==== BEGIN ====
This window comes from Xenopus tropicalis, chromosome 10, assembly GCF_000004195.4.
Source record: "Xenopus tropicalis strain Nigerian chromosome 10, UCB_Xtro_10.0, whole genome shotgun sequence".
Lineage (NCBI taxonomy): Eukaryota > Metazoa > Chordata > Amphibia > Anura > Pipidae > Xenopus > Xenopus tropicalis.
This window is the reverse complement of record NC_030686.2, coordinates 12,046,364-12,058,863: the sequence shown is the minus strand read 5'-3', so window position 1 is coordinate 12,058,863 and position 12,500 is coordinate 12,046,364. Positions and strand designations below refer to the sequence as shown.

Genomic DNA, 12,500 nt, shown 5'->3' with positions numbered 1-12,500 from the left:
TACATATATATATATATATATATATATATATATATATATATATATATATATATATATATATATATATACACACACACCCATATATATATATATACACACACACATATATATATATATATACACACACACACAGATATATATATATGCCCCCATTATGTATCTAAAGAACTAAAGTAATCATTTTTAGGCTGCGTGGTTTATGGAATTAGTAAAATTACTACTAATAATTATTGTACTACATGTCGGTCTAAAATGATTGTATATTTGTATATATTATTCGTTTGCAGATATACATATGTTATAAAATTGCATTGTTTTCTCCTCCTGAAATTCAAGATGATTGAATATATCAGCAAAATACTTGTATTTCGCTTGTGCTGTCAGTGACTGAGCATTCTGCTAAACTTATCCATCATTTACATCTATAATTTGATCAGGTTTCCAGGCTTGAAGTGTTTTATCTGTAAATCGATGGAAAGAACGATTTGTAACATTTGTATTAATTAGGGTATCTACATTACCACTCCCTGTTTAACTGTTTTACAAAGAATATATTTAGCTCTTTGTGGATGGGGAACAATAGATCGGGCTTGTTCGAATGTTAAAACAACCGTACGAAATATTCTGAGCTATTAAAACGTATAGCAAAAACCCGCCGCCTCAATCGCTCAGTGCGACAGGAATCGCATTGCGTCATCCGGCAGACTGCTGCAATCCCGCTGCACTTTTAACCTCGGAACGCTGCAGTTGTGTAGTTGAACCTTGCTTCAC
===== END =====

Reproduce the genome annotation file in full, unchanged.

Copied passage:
This window comes from Xenopus tropicalis, chromosome 10, assembly GCF_000004195.4.
Source record: "Xenopus tropicalis strain Nigerian chromosome 10, UCB_Xtro_10.0, whole genome shotgun sequence".
Lineage (NCBI taxonomy): Eukaryota > Metazoa > Chordata > Amphibia > Anura > Pipidae > Xenopus > Xenopus tropicalis.
This window is the reverse complement of record NC_030686.2, coordinates 12,046,364-12,058,863: the sequence shown is the minus strand read 5'-3', so window position 1 is coordinate 12,058,863 and position 12,500 is coordinate 12,046,364. Positions and strand designations below refer to the sequence as shown.

Genomic DNA, 12,500 nt, shown 5'->3' with positions numbered 1-12,500 from the left:
TACATATATATATATATATATATATATATATATATATATATATATATATATATATATATATATATATACACACACACCCATATATATATATATACACACACACATATATATATATATATACACACACACACAGATATATATATATGCCCCCATTATGTATCTAAAGAACTAAAGTAATCATTTTTAGGCTGCGTGGTTTATGGAATTAGTAAAATTACTACTAATAATTATTGTACTACATGTCGGTCTAAAATGATTGTATATTTGTATATATTATTCGTTTGCAGATATACATATGTTATAAAATTGCATTGTTTTCTCCTCCTGAAATTCAAGATGATTGAATATATCAGCAAAATACTTGTATTTCGCTTGTGCTGTCAGTGACTGAGCATTCTGCTAAACTTATCCATCATTTACATCTATAATTTGATCAGGTTTCCAGGCTTGAAGTGTTTTATCTGTAAATCGATGGAAAGAACGATTTGTAACATTTGTATTAATTAGGGTATCTACATTACCACTCCCTGTTTAACTGTTTTACAAAGAATATATTTAGCTCTTTGTGGATGGGGAACAATAGATCGGGCTTGTTCGAATGTTAAAACAACCGTACGAAATATTCTGAGCTATTAAAACGTATAGCAAAAACCCGCCGCCTCAATCGCTCAGTGCGACAGGAATCGCATTGCGTCATCCGGCAGACTGCTGCAATCCCGCTGCACTTTTAACCTCGGAACGCTGCAGTTGTGTAGTTGAACCTTGCTTCAC